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Uremic Toxins and Lipases in Haemodialysis: A Process of Repeated Metabolic Starvation
AbstractSevere kidney disease results in retention of uremic toxins that inhibit key enzymes for lipid breakdown such as lipoprotein lipase (LPL) and hepatic lipase (HL). For patients in haemodialysis (HD) and peritoneal dialysis (PD) the LPL activity is only about half of that of age and gender matched controls. Angiopoietin, like protein 3 and 4, accumulate in the uremic patients. These factors, therefore, can be considered as uremic toxins. In animal experiments it has been shown that these factors inhibit the LPL activity. To avoid clotting of the dialysis circuit during HD, anticoagulation such as heparin or low molecular weight heparin are added to the patient. Such administration will cause a prompt release of the LPL and HL from its binding sites at the endothelial surface. The liver rapidly degrades the release plasma compound of LPL and HL. This results in a lack of enzyme to degrade triglycerides during the later part of the HD and for another 3–4 h. PD patients have a similar baseline level of lipases but are not exposed to the negative effect of anticoagulation.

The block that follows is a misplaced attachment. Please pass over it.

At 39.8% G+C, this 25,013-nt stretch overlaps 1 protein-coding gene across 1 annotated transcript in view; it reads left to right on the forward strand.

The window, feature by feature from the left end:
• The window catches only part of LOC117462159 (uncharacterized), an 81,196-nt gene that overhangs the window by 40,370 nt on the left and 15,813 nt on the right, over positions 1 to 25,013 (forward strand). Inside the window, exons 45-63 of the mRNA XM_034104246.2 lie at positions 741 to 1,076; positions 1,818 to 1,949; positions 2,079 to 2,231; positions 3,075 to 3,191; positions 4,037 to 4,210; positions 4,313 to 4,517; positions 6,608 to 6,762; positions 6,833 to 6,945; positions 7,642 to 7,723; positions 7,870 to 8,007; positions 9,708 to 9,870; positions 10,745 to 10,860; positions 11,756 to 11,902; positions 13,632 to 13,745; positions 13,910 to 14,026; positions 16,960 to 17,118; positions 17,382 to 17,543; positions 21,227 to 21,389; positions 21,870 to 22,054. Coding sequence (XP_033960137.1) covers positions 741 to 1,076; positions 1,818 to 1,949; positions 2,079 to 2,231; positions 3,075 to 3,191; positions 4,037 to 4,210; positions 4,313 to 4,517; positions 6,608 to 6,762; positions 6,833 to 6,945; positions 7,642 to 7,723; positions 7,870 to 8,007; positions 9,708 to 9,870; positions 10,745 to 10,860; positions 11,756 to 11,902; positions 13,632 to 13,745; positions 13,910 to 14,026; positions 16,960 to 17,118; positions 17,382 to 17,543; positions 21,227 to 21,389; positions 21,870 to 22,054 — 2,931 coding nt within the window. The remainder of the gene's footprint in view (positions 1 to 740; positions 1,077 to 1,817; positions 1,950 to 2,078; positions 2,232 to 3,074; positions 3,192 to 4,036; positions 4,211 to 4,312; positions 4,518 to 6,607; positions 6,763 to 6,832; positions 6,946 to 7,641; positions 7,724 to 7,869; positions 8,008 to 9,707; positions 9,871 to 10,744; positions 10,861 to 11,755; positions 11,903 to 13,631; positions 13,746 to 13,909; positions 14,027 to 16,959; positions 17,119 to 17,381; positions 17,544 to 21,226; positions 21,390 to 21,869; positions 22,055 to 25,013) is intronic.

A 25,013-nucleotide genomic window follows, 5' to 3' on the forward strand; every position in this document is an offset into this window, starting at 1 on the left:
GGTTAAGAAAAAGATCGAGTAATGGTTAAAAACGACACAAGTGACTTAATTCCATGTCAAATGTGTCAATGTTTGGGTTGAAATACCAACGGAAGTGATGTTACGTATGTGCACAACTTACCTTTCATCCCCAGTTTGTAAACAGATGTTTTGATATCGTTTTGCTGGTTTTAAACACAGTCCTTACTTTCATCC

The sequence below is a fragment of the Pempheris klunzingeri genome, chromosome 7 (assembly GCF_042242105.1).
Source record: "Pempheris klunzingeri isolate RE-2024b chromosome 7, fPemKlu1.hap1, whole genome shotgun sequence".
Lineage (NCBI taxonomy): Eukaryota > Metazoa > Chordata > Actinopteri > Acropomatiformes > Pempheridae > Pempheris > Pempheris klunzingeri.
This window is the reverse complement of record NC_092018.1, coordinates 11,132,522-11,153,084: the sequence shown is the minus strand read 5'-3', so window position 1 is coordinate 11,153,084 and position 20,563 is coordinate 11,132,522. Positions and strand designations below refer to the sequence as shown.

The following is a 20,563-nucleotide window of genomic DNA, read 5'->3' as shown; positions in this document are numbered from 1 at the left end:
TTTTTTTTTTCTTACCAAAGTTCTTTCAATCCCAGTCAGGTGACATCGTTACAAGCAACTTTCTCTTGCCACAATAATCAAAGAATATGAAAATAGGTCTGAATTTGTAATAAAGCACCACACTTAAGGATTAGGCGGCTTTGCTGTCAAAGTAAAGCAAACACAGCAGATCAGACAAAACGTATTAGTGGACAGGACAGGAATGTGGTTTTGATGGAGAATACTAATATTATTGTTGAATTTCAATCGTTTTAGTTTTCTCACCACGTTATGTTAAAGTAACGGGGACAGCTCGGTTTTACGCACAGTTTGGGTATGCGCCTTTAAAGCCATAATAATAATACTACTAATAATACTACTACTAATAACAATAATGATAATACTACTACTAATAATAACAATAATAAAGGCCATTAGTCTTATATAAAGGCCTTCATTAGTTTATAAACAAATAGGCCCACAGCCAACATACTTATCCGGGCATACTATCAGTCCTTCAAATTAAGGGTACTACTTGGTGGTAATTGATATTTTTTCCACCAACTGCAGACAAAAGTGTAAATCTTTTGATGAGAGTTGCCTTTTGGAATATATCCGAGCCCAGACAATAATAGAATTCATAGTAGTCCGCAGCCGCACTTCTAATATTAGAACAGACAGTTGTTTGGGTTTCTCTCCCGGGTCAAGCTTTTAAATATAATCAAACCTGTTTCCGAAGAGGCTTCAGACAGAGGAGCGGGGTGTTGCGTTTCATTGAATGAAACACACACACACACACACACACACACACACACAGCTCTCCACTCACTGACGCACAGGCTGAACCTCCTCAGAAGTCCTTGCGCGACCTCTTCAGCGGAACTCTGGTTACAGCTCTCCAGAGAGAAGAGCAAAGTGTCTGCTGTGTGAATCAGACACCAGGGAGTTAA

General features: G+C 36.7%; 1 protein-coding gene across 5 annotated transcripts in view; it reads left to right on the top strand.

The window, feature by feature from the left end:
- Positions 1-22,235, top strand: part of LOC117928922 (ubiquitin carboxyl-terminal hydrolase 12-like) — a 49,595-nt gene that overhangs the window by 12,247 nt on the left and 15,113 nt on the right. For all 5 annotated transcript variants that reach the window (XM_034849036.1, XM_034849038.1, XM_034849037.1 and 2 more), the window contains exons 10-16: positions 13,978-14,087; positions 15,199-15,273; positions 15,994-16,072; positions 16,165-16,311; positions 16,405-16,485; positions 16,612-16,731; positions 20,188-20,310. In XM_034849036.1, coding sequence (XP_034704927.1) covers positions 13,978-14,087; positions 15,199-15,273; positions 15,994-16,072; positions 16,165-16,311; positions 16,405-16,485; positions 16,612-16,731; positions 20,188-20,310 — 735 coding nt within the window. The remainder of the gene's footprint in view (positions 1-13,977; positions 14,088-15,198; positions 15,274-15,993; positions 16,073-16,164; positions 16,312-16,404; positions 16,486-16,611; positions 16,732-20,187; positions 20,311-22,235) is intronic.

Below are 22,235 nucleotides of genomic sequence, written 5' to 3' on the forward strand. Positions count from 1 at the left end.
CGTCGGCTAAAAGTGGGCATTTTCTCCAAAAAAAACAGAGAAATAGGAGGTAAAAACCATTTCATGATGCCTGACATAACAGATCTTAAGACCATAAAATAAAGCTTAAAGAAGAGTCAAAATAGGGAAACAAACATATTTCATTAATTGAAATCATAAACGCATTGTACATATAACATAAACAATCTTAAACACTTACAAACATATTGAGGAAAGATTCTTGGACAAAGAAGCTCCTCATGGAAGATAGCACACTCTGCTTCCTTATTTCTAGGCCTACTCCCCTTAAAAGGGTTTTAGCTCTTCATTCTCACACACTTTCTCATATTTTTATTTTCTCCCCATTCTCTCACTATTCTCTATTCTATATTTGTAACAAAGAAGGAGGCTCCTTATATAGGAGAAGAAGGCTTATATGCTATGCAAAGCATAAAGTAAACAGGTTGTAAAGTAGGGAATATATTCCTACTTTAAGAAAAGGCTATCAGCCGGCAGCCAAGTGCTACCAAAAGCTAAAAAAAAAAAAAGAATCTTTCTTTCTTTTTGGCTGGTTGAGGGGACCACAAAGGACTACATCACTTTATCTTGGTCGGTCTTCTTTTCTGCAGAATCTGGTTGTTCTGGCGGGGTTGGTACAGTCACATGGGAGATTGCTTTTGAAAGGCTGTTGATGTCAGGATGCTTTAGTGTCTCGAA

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Stegmayr, B. Uremic Toxins and Lipases in Haemodialysis: A Process of Repeated Metabolic Starvation. Toxins 2014, 6, 1505-1511.View more citation formats
Stegmayr B. Uremic Toxins and Lipases in Haemodialysis: A Process of Repeated Metabolic Starvation. Toxins. 2014; 6(5):1505-1511.Chicago/Turabian Style
Stegmayr, Bernd. 2014. "Uremic Toxins and Lipases in Haemodialysis: A Process of Repeated Metabolic Starvation." Toxins 6, no. 5: 1505-1511.
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